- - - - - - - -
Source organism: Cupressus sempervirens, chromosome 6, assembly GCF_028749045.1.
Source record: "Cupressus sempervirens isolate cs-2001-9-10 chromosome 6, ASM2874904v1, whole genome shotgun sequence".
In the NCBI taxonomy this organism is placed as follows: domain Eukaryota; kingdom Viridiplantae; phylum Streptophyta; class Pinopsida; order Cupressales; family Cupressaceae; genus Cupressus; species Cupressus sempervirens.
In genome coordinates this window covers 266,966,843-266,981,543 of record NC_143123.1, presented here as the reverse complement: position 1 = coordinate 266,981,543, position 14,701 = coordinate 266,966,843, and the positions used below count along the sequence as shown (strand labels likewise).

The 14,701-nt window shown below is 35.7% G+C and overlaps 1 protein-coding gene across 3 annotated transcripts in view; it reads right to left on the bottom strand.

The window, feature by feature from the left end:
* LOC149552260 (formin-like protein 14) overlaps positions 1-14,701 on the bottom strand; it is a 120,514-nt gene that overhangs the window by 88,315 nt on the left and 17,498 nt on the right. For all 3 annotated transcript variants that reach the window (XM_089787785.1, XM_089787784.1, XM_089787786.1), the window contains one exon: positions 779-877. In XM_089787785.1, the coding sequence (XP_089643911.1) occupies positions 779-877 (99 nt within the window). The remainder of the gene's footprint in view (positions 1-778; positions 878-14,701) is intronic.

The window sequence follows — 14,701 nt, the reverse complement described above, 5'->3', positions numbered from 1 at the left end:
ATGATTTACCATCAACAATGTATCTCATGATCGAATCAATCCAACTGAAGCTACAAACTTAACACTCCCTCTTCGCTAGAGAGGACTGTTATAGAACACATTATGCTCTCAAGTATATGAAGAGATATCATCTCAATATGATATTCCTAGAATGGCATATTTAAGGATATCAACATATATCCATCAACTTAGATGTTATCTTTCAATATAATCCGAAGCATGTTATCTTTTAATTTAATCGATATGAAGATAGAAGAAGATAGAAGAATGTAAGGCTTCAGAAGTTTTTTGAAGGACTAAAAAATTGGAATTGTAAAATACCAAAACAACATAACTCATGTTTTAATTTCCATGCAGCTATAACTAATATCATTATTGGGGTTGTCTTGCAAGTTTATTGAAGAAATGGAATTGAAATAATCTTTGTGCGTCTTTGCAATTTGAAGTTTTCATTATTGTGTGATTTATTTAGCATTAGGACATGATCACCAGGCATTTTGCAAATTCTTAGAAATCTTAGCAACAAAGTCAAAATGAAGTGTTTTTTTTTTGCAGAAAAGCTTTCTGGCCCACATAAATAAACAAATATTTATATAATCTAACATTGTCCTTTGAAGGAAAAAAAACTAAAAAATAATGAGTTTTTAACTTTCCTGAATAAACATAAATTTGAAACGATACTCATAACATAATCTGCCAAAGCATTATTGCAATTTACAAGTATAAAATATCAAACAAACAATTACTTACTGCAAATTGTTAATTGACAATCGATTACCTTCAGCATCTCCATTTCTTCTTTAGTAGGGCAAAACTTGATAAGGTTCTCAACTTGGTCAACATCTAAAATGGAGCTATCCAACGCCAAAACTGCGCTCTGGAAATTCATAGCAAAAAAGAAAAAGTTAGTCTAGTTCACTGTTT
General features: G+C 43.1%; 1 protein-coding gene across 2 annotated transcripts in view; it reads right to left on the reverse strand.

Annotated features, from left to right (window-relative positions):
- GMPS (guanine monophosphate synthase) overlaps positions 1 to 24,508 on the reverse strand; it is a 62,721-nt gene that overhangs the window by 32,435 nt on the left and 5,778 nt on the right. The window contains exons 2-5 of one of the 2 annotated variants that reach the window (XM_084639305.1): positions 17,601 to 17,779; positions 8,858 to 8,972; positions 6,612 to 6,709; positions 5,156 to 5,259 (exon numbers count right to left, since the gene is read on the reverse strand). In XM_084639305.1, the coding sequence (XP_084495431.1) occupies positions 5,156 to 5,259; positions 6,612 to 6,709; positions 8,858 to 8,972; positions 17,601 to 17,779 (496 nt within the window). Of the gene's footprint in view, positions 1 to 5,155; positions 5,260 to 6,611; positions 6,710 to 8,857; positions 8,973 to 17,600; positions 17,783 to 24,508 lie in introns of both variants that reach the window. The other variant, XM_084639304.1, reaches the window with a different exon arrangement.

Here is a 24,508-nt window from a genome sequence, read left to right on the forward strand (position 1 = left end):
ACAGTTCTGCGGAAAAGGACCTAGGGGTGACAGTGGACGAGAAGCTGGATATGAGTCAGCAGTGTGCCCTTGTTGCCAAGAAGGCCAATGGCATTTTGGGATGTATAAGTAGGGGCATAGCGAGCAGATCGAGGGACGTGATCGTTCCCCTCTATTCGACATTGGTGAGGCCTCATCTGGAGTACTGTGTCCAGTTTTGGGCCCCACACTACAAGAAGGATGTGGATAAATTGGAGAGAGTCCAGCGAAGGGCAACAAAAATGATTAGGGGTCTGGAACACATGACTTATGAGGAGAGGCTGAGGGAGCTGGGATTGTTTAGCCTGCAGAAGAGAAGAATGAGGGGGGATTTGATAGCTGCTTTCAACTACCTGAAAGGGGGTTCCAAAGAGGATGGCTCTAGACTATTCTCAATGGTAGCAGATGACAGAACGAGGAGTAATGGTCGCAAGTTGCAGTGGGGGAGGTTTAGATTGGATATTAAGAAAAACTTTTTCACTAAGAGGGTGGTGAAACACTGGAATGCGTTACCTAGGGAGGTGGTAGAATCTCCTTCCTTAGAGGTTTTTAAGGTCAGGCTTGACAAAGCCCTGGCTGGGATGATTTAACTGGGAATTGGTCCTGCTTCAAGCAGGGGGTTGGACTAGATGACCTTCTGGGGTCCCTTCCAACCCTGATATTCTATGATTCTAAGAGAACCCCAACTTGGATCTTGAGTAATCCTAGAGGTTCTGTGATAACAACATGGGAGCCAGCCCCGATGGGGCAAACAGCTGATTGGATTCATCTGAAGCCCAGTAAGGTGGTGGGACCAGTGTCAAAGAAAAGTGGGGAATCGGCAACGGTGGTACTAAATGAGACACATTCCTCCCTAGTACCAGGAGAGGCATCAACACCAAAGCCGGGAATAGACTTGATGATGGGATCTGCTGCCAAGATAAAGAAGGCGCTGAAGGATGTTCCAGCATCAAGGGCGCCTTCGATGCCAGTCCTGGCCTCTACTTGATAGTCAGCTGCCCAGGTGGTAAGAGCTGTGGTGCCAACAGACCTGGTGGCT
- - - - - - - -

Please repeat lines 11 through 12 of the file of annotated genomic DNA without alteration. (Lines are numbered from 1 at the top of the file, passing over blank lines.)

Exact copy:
Annotated features, from left to right (window-relative positions):
- GMPS (guanine monophosphate synthase) overlaps positions 1 to 24,508 on the reverse strand; it is a 62,721-nt gene that overhangs the window by 32,435 nt on the left and 5,778 nt on the right. The window contains exons 2-5 of one of the 2 annotated variants that reach the window (XM_084639305.1): positions 17,601 to 17,779; positions 8,858 to 8,972; positions 6,612 to 6,709; positions 5,156 to 5,259 (exon numbers count right to left, since the gene is read on the reverse strand). In XM_084639305.1, the coding sequence (XP_084495431.1) occupies positions 5,156 to 5,259; positions 6,612 to 6,709; positions 8,858 to 8,972; positions 17,601 to 17,779 (496 nt within the window). Of the gene's footprint in view, positions 1 to 5,155; positions 5,260 to 6,611; positions 6,710 to 8,857; positions 8,973 to 17,600; positions 17,783 to 24,508 lie in introns of both variants that reach the window. The other variant, XM_084639304.1, reaches the window with a different exon arrangement.